Brexit impact on Robeco Global Total Return Bond Fund

Brexit impact on Robeco Global Total Return Bond Fund

27-06-2016 | Insight

Speed read

  • Risky fixed income assets under pressure, bond yields decline
  • Defensive positioning of the fund turned out positively
  • Further flattening of long-end German yield curve expected

Strong market reactions

Markets reacted strongly following the UK’s surprising vote to leave the EU. Yields of developed market government bonds came down significantly as investors fled into safe asset classes. Risky assets were under pressure. Credit spreads widened and the British pound experienced its biggest drop in 30 years versus the dollar.

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Defensive positioning

Robeco Global Total Return Bond Fund is positioned defensively with nearly 75% invested in safe government bonds such as those issued by the US, Germany and Canada. Yields for these bonds came down, and the fund benefited. The total return of the fund on Friday 24 June 2016 turned out positive.

Flattening long end yield curve

Another important position that performed well after the Brexit vote has been the anticipated flattening of the long end of the yield curve. Long-dated government bonds performed better than short-dated ones, which indeed resulted in a flattening of the curve.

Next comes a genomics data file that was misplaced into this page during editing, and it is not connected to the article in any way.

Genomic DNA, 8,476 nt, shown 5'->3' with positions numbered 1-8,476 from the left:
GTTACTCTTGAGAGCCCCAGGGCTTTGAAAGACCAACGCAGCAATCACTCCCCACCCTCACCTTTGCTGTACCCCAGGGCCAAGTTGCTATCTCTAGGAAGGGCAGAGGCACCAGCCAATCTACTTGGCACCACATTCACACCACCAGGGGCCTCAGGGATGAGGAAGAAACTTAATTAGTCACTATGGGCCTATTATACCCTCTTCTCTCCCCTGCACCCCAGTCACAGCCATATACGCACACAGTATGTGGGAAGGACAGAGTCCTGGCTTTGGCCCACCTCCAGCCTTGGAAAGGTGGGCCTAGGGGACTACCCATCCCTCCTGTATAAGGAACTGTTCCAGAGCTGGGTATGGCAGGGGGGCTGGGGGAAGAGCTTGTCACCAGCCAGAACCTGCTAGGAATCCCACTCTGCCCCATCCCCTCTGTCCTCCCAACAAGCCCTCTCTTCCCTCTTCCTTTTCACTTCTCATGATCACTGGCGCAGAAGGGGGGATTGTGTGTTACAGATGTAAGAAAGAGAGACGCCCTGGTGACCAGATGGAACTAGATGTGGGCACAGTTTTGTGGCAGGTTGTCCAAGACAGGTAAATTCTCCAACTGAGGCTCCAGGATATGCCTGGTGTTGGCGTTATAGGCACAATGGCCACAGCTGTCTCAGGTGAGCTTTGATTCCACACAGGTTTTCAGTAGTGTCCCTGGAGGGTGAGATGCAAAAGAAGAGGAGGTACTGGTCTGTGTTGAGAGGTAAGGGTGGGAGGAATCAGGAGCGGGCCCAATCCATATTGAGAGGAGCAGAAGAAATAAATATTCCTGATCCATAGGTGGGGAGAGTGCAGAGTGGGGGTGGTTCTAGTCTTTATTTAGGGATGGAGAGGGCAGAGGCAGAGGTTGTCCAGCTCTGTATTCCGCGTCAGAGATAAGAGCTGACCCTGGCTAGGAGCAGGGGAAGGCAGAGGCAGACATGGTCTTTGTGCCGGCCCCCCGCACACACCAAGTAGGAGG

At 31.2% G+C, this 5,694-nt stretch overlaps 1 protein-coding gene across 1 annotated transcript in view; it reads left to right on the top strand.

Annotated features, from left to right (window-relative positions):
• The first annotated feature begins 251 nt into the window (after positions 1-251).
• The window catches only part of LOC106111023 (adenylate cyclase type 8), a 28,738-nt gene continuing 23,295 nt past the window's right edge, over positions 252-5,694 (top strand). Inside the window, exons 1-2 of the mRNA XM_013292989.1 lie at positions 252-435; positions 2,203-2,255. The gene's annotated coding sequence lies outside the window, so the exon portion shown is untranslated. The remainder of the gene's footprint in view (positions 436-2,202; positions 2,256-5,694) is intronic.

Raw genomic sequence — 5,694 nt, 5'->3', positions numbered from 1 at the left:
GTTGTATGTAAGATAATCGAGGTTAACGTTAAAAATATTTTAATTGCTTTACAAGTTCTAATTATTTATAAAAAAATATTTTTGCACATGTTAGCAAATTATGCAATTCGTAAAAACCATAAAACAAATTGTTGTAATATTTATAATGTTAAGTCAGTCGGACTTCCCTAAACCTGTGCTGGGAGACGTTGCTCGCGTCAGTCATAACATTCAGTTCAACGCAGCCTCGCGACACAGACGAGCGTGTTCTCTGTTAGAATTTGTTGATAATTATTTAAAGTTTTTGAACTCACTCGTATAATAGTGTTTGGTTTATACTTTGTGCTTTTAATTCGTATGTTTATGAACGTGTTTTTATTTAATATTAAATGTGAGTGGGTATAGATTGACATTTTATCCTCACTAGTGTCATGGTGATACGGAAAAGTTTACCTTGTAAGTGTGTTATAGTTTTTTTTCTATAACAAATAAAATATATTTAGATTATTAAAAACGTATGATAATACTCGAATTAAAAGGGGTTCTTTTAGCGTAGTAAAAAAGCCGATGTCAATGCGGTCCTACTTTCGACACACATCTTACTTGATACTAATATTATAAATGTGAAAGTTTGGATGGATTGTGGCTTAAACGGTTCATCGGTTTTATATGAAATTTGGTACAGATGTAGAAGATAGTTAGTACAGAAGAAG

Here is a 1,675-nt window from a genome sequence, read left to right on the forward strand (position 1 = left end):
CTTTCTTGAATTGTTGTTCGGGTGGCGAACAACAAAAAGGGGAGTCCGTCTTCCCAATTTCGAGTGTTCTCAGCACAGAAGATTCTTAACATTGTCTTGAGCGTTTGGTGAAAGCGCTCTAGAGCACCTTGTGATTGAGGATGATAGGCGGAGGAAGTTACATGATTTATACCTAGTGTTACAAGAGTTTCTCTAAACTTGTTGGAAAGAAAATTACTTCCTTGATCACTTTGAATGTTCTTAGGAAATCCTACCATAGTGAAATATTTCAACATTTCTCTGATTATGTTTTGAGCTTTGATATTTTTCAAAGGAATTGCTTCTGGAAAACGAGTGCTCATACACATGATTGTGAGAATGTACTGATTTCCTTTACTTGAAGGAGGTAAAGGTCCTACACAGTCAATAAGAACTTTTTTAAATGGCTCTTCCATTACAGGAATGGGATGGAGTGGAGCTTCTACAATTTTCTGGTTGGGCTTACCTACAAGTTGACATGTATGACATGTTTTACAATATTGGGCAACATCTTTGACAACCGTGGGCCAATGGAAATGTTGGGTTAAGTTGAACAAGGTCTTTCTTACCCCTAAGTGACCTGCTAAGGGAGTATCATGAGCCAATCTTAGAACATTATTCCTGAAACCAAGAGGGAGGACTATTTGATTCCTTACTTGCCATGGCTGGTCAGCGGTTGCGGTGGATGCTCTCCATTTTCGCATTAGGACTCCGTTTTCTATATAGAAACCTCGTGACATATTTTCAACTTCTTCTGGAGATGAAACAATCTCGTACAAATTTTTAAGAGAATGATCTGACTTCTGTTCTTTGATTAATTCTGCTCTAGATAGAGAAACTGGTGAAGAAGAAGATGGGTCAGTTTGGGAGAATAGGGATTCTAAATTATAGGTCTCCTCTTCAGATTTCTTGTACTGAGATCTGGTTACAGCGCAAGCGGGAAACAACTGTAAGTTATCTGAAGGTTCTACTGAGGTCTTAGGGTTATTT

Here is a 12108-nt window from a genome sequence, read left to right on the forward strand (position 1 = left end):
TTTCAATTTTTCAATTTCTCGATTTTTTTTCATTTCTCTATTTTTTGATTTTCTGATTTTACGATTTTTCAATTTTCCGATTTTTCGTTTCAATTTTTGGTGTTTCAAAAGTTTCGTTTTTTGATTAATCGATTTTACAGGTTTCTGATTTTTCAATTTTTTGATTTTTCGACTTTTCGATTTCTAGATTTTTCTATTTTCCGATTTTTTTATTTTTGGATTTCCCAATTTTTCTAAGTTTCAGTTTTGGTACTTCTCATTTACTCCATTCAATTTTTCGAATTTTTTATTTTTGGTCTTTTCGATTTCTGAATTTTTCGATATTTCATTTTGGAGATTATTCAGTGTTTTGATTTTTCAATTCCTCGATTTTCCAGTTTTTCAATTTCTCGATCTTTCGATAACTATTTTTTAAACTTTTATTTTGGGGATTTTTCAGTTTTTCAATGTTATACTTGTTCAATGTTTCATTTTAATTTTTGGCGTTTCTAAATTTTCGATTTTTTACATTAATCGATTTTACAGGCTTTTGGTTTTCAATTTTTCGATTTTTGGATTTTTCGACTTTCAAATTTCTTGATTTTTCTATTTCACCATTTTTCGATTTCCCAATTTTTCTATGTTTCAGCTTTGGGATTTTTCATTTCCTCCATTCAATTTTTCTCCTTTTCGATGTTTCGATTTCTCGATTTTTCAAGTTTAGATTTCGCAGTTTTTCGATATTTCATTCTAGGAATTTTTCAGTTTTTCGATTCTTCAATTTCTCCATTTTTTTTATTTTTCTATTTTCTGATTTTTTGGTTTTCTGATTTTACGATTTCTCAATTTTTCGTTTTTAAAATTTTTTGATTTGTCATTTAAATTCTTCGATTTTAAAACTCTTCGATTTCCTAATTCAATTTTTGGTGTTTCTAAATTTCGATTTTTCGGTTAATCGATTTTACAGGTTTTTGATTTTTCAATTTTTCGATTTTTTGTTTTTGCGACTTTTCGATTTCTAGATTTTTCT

The uncertainty about the effect that Brexit will have on the political landscape in Europe resulted in a widening of peripheral spreads (the 10-year spread between Italian and German government bonds widened from 130 to 160 basis points). Robeco Global Total Return Bond Fund has no exposure at all to peripheral government bonds which worked out well.


Robeco Global Total Return Bond Fund’s exposure to subordinated financials and UK banks did suffer from high volatility on Friday. However, after spreads of financials widened significantly in the direct aftermath of the Brexit, they did recovered to some extent in the course of the day.

Emerging markets

The exposure to emerging local debt was holding up well helped by the notion that a Brexit further reduces the likeliness of further rate hikes. This should play out well for emerging markets

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